Something palpable was in the air at Hadoop Summit 2015 that confirmed a new next-big-thing in big data analytics is on the horizon. As this year’s Summit drew to a close, the community enthusiastically looks forward to the emergence of Spark.
Hadoop has opened the doors to applications that must handle extremely high volumes of data across hundreds or thousands of clusters to generate some very valuable insights on which today’s businesses depend in their quest to stay competitive and drive revenue.
Scaling big data analytics applications is expected to become impractical given the rate of increasing volumes, heterogeneous varieties and velocities of data. Continued advances in machine learning are critical to enable data scientists to automatically generate machine learning models for rapidly
Hadoop’s commercial maturation took a big leap forward with the recent establishment of the Open Data Platform (ODP) group, which has created a common interoperability framework. ODP provides users and ISVs with assurances that there is a tested Hadoop core, allowing them to focus on building value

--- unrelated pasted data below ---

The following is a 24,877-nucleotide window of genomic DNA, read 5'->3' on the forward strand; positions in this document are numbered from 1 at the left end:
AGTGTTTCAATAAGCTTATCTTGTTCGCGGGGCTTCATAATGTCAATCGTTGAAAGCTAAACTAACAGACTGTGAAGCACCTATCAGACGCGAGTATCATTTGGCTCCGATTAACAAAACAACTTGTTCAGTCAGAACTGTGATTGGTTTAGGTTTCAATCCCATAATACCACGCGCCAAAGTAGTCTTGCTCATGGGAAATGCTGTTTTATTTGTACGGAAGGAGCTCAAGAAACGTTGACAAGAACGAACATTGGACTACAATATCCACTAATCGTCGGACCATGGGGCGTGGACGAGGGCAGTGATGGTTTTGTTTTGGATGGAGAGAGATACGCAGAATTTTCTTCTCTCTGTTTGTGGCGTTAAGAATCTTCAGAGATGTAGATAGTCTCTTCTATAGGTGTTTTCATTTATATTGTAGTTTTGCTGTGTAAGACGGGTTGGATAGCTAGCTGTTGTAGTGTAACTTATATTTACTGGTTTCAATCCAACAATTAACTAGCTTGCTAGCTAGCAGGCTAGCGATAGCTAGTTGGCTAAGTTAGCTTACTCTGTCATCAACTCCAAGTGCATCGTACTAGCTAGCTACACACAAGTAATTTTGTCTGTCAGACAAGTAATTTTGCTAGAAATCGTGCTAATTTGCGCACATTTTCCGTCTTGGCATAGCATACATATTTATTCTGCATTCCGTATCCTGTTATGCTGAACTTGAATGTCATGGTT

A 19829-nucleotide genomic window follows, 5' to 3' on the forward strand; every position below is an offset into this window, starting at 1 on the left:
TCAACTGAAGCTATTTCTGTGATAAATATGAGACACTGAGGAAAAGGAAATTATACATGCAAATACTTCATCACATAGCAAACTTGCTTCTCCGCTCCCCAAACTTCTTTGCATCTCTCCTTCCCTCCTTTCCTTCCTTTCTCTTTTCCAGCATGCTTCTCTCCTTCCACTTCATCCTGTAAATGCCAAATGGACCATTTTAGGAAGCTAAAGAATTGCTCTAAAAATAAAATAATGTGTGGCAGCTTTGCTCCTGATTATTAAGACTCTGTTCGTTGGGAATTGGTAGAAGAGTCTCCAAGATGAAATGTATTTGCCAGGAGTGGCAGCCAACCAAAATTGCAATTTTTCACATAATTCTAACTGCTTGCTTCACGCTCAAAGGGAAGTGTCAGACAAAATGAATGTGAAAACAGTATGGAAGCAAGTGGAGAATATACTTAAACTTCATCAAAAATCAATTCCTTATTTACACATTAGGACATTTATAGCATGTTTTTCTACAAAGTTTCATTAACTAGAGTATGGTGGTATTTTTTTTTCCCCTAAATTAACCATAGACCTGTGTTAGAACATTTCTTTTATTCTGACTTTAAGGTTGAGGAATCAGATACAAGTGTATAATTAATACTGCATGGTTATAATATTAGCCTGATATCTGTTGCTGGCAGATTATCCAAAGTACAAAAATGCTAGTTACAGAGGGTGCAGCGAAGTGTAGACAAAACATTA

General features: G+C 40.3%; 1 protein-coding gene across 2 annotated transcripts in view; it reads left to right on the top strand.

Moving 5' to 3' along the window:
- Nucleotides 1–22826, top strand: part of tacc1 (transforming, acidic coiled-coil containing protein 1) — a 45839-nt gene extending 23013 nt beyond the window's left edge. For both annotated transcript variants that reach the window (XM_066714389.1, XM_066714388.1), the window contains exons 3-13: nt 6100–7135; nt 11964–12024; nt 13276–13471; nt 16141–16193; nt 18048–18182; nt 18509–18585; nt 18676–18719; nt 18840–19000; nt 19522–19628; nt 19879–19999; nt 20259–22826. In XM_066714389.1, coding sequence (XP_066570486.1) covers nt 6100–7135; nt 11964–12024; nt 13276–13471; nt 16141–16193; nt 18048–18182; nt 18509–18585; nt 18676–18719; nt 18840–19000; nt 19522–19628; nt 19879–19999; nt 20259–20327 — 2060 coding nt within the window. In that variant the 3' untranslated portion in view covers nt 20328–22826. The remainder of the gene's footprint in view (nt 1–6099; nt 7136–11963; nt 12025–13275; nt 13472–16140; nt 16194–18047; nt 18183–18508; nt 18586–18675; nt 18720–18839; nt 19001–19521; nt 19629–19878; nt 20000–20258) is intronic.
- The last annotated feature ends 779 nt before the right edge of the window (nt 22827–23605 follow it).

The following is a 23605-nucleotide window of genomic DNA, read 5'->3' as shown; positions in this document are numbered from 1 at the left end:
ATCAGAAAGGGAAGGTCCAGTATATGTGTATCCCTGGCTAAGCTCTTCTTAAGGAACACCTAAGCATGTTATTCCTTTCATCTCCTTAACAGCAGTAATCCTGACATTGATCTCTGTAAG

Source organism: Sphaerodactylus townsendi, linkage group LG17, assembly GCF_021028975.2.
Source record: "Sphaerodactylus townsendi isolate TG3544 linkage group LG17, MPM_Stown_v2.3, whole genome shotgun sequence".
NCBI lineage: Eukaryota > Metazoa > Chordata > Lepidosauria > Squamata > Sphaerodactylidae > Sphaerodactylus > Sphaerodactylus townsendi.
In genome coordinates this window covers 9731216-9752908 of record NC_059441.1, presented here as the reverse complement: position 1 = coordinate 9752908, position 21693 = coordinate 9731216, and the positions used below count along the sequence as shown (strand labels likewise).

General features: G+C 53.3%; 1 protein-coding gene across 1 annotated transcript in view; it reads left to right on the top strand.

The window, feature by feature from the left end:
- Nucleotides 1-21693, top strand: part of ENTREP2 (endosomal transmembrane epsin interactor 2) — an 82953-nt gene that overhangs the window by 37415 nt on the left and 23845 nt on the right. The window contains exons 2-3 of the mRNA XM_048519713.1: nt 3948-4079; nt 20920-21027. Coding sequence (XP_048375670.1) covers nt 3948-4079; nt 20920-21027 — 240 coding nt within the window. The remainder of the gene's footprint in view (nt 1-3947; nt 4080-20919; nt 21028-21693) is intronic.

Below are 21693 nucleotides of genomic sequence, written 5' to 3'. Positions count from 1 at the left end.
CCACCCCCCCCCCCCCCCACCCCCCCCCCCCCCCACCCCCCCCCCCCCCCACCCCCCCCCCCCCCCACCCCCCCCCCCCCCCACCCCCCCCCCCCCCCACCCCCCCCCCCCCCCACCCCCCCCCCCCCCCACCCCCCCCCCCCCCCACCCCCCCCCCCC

Day two at Hadoop Summit went well beyond the opening day theme of Hadoop’s transformative power for enterprises. The many competing Hadoop ecosystem subprojects in play may be an indication of just how ambiguously Hadoop’s enterprise market boundaries overlap with adjacent segments.
It’s clear that Hadoop is nearing maturity, but if this year’s summit is any indication, this segment remains vibrant and innovative. Indeed, many of the sessions addressed significant gaps in our own knowledge of this fast-moving space.
Apache Spark is gaining considerable notice in the data science community, and the technology was showcased in the recent debut of a Spark hackathon series. Take a look at a web server enabling Spark cloud instances to serve as web end points and an application to predict stock movement that were
Apache Spark is arguably surpassing Apache Hadoop as the preferred big data analytics development platform. Yet, the expected specialized algorithm and model libraries that emerge from the Spark community raise the specter of platform bloat that may perhaps put Spark at risk of becoming too bloated
Apache Spark is unfamiliar to many data analytics professionals. A recent post provides high-level guidance on how they might begin to identify the applications for which Spark is well suited. This post expands on that discussion to offer further details for triggering the creative imaginations of
Separating good data from bad and taking advantage of the open source ecosystem offer key advantages for quality analytics and keen insight from valuable data. And two upcoming events offer great opportunities to learn more.
Get in on the widespread excitement over Apache Spark. Check out the highlights from a recent SparkInsight CrowdChat that tackled six key questions about this next-generation, cluster-computing, runtime processing environment and development framework for in-memory processing of advanced analytics.